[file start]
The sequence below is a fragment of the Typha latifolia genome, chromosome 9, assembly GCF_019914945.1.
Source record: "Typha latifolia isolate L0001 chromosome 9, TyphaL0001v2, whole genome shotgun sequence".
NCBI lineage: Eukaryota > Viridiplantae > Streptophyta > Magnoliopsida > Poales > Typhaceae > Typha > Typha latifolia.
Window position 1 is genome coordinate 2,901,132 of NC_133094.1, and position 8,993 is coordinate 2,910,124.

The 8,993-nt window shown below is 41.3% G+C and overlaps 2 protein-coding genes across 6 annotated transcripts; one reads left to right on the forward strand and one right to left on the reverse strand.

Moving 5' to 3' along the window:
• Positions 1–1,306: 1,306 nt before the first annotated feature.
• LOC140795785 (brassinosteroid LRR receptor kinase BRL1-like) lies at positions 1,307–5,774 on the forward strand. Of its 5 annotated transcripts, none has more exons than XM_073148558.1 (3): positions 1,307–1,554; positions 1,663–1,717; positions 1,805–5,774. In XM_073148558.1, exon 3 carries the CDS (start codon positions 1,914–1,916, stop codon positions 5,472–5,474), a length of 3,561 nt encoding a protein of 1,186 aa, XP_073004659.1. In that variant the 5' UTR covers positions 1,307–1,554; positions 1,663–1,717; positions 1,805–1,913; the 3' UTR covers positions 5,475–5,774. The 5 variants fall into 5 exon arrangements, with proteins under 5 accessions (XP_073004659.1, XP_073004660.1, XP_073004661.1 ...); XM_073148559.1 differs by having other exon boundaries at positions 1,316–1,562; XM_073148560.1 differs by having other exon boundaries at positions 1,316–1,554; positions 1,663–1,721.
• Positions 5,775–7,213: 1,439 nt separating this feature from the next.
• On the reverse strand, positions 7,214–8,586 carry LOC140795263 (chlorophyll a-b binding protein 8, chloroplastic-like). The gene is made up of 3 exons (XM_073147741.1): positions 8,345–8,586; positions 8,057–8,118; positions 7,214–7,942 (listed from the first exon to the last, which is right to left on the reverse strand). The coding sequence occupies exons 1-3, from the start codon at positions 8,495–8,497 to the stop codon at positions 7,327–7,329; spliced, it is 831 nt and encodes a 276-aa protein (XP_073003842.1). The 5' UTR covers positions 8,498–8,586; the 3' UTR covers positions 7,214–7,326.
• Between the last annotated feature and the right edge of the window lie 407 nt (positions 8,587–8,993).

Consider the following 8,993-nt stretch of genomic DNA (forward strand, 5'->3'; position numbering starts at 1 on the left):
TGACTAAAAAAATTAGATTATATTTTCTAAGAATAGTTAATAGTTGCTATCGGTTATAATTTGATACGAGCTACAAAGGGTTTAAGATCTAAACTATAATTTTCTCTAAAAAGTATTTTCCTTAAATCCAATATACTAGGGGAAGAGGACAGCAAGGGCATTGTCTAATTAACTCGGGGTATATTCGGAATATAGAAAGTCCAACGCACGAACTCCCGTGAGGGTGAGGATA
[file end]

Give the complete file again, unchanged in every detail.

The sequence below is a fragment of the Typha latifolia genome, chromosome 9, assembly GCF_019914945.1.
Source record: "Typha latifolia isolate L0001 chromosome 9, TyphaL0001v2, whole genome shotgun sequence".
NCBI lineage: Eukaryota > Viridiplantae > Streptophyta > Magnoliopsida > Poales > Typhaceae > Typha > Typha latifolia.
Window position 1 is genome coordinate 2,901,132 of NC_133094.1, and position 8,993 is coordinate 2,910,124.

The 8,993-nt window shown below is 41.3% G+C and overlaps 2 protein-coding genes across 6 annotated transcripts; one reads left to right on the forward strand and one right to left on the reverse strand.

Moving 5' to 3' along the window:
• Positions 1–1,306: 1,306 nt before the first annotated feature.
• LOC140795785 (brassinosteroid LRR receptor kinase BRL1-like) lies at positions 1,307–5,774 on the forward strand. Of its 5 annotated transcripts, none has more exons than XM_073148558.1 (3): positions 1,307–1,554; positions 1,663–1,717; positions 1,805–5,774. In XM_073148558.1, exon 3 carries the CDS (start codon positions 1,914–1,916, stop codon positions 5,472–5,474), a length of 3,561 nt encoding a protein of 1,186 aa, XP_073004659.1. In that variant the 5' UTR covers positions 1,307–1,554; positions 1,663–1,717; positions 1,805–1,913; the 3' UTR covers positions 5,475–5,774. The 5 variants fall into 5 exon arrangements, with proteins under 5 accessions (XP_073004659.1, XP_073004660.1, XP_073004661.1 ...); XM_073148559.1 differs by having other exon boundaries at positions 1,316–1,562; XM_073148560.1 differs by having other exon boundaries at positions 1,316–1,554; positions 1,663–1,721.
• Positions 5,775–7,213: 1,439 nt separating this feature from the next.
• On the reverse strand, positions 7,214–8,586 carry LOC140795263 (chlorophyll a-b binding protein 8, chloroplastic-like). The gene is made up of 3 exons (XM_073147741.1): positions 8,345–8,586; positions 8,057–8,118; positions 7,214–7,942 (listed from the first exon to the last, which is right to left on the reverse strand). The coding sequence occupies exons 1-3, from the start codon at positions 8,495–8,497 to the stop codon at positions 7,327–7,329; spliced, it is 831 nt and encodes a 276-aa protein (XP_073003842.1). The 5' UTR covers positions 8,498–8,586; the 3' UTR covers positions 7,214–7,326.
• Between the last annotated feature and the right edge of the window lie 407 nt (positions 8,587–8,993).

Consider the following 8,993-nt stretch of genomic DNA (forward strand, 5'->3'; position numbering starts at 1 on the left):
TGACTAAAAAAATTAGATTATATTTTCTAAGAATAGTTAATAGTTGCTATCGGTTATAATTTGATACGAGCTACAAAGGGTTTAAGATCTAAACTATAATTTTCTCTAAAAAGTATTTTCCTTAAATCCAATATACTAGGGGAAGAGGACAGCAAGGGCATTGTCTAATTAACTCGGGGTATATTCGGAATATAGAAAGTCCAACGCACGAACTCCCGTGAGGGTGAGGATA